For anyone interested in saving the planet who also happens to have a chunk of cash lying around, the Gocycle GS is a fantastic electric bike for commuting to work.
At $2,799 it is not exactly low-priced, although I've tested more expensive electric bikes and used them to pedal my way to work. I tend to camp out at coffee shops and I have a remote office about 30 miles from my house. All summer long, I bike like crazy, usually with a durable commuter bag strapped to my back. If the bike is an epic fail it ruins my day.
Here's what I like so much about the Gocycle GS. The most important spec by far is that it weighs just 36.3 pounds. The battery lasts about 40 miles, which is not great, but after the battery dies the GS becomes a normal commuter bike that is not as heavy as most electrics. It's also amazingly cool as a daily commuter when you can pedal faster than 20 miles per hour (the restriction in the U.S. for 500-watt electric bikes when the motor has to stop assisting you; it's 15.5 MPH in Europe).
For me, that meant I could get to work much faster. I'd shift up to the third gear and, with the boost, hit 20 MPH easily enough, then pedal harder to get a good workout. The motor turns off but you are already sailing along. (It literally feels like sailing, by the way.)
Each day, I'd accelerate and then pedal faster and bypass every car in traffic. It felt like I was cheating the system. I'm sure other light electrics do this, but I've never tested one. Most of them are heavy and bulky since they use a bigger, longer-lasting battery. Last summer I tested an electric bike that lasted for 100 miles easily. On a long bike trip, the battery finally died and I had to pedal for 20 miles with no assist. It was not fun.
The GS also folds up into the size of a large suitcase. That's impressive as well, although folding up the bike takes some practice and time. You have to remove the wheels, too. I liked knowing I could bring this bike in any car or on a train (when I travel in Europe). I plan to look into this model in January, for example, when I travel to Austria.
The GS is simple to operate. It only has three gears, and it feels like an urban commuting bike--not something you'd only use on weekends. However, the manufacturer might be selling it short--I used the GS on a long bike trip as well and it lasted all day. It was smooth on the paved trail and my back didn't hurt at all after about 35 miles of biking.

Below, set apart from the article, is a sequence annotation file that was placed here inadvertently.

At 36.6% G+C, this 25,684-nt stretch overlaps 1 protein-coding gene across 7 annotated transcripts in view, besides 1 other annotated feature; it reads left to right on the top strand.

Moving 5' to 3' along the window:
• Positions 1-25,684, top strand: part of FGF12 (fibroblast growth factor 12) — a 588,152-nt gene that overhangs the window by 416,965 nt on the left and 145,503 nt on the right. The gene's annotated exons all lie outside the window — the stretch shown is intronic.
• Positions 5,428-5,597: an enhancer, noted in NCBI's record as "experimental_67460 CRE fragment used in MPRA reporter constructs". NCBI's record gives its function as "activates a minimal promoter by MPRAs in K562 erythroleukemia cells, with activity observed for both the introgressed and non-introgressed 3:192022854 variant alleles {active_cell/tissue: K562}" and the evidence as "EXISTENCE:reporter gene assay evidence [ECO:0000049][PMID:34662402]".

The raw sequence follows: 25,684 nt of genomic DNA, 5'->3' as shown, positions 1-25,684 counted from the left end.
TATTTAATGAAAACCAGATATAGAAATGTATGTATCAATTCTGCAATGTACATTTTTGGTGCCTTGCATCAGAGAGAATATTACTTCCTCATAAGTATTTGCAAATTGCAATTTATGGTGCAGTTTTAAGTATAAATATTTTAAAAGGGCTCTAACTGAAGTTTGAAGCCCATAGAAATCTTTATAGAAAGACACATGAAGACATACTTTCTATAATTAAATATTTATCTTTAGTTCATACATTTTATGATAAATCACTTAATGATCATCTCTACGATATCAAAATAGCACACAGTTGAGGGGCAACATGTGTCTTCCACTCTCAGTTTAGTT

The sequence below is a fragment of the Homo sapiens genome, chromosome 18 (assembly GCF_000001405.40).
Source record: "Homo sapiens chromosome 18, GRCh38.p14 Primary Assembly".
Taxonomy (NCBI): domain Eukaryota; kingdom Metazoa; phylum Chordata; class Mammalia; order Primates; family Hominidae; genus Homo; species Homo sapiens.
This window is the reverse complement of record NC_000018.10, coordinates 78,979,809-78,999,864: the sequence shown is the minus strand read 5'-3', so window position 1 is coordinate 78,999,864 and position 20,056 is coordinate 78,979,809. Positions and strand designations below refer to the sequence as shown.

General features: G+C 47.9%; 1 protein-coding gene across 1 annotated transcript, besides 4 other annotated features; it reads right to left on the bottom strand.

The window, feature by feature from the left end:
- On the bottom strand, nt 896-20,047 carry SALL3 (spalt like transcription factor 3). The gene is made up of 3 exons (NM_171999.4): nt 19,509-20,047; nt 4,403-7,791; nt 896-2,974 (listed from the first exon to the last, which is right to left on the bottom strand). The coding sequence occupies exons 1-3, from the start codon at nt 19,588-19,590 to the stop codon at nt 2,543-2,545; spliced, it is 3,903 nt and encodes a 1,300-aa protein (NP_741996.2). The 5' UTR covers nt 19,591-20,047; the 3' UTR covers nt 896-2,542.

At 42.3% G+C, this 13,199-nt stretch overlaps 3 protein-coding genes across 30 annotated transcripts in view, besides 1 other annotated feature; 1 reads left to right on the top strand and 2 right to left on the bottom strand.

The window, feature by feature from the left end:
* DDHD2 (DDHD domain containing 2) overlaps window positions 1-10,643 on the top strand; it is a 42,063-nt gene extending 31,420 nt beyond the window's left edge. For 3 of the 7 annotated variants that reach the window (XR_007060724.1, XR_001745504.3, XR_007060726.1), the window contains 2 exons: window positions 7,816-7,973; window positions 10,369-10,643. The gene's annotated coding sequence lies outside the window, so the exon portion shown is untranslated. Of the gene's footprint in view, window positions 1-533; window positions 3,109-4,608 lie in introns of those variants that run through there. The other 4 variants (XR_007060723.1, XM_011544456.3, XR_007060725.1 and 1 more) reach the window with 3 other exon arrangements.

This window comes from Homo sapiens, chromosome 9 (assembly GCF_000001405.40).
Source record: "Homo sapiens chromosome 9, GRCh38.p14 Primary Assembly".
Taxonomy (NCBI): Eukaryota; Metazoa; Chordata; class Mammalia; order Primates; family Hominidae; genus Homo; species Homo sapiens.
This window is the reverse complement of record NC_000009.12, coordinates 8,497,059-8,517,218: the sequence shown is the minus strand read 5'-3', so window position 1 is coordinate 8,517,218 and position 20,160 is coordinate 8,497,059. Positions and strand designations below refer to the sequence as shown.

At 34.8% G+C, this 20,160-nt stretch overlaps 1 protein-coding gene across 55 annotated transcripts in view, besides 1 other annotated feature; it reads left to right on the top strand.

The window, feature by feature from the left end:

The app is incredibly useful. It shows a greater level of detail than the gauges on most electrics (if they exist at all). You can see your current speed, miles traveled, average watts (your power output), calories burned, and even the equivalent miles per gallon for a car. I really liked being able to tweak the pedal assist, adding more boost for easier rides or reducing the assist so I had to pedal harder and save more power on a commute.
So, about the price. Once you realize the bike is super portable, lasts 40 miles, has a great app, and most importantly glides along at high speeds well beyond 20 MPH, it starts to earn more credibility compared to other electrics. The downside for me is that a colleague said the bike made me look like I'm a teenager wanna-be. You sit upright with tall handlebars, so I can see why he said that. I didn't care since the GS is such a joy to ride.
However, electric bikes have really come down in price. I've seen them for around $1,200 or less. The Gocycle GS actually cost $10,000 at one time, per a company rep. The current $2,799 price tag is not a bargain, and you have to make sure you store it properly during the day. I liked the accessories they offer, including a commuter bag and a lock.
For me, it's all about how often you use the bike. If you're like me and you start skipping a car, it's the perfect commuter bike.